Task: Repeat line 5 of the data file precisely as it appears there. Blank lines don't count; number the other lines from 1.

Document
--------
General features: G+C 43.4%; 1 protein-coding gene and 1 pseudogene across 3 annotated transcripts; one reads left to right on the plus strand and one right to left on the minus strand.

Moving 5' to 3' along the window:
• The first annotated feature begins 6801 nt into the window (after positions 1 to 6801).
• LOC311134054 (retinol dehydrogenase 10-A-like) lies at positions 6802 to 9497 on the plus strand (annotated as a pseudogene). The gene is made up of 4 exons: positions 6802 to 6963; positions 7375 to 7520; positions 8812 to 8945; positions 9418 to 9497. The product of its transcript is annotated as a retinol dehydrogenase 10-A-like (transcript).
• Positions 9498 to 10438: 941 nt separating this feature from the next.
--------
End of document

• Positions 9498 to 10438: 941 nt separating this feature from the next.